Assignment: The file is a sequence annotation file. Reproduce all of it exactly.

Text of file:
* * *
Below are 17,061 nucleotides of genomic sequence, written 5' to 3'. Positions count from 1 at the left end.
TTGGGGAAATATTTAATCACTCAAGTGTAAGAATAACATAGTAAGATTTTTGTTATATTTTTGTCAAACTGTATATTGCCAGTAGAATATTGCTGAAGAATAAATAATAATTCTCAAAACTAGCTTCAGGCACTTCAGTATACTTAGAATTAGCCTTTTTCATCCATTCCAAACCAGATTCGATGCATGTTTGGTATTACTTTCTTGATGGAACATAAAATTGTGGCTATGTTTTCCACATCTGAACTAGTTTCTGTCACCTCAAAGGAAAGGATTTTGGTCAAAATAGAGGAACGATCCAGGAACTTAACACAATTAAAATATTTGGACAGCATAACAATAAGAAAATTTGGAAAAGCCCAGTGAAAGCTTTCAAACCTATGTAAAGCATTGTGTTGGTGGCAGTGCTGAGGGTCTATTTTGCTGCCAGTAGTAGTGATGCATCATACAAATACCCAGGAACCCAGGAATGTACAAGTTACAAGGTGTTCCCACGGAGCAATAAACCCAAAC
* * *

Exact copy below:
Below are 17,061 nucleotides of genomic sequence, written 5' to 3'. Positions count from 1 at the left end.
TTGGGGAAATATTTAATCACTCAAGTGTAAGAATAACATAGTAAGATTTTTGTTATATTTTTGTCAAACTGTATATTGCCAGTAGAATATTGCTGAAGAATAAATAATAATTCTCAAAACTAGCTTCAGGCACTTCAGTATACTTAGAATTAGCCTTTTTCATCCATTCCAAACCAGATTCGATGCATGTTTGGTATTACTTTCTTGATGGAACATAAAATTGTGGCTATGTTTTCCACATCTGAACTAGTTTCTGTCACCTCAAAGGAAAGGATTTTGGTCAAAATAGAGGAACGATCCAGGAACTTAACACAATTAAAATATTTGGACAGCATAACAATAAGAAAATTTGGAAAAGCCCAGTGAAAGCTTTCAAACCTATGTAAAGCATTGTGTTGGTGGCAGTGCTGAGGGTCTATTTTGCTGCCAGTAGTAGTGATGCATCATACAAATACCCAGGAACCCAGGAATGTACAAGTTACAAGGTGTTCCCACGGAGCAATAAACCCAAAC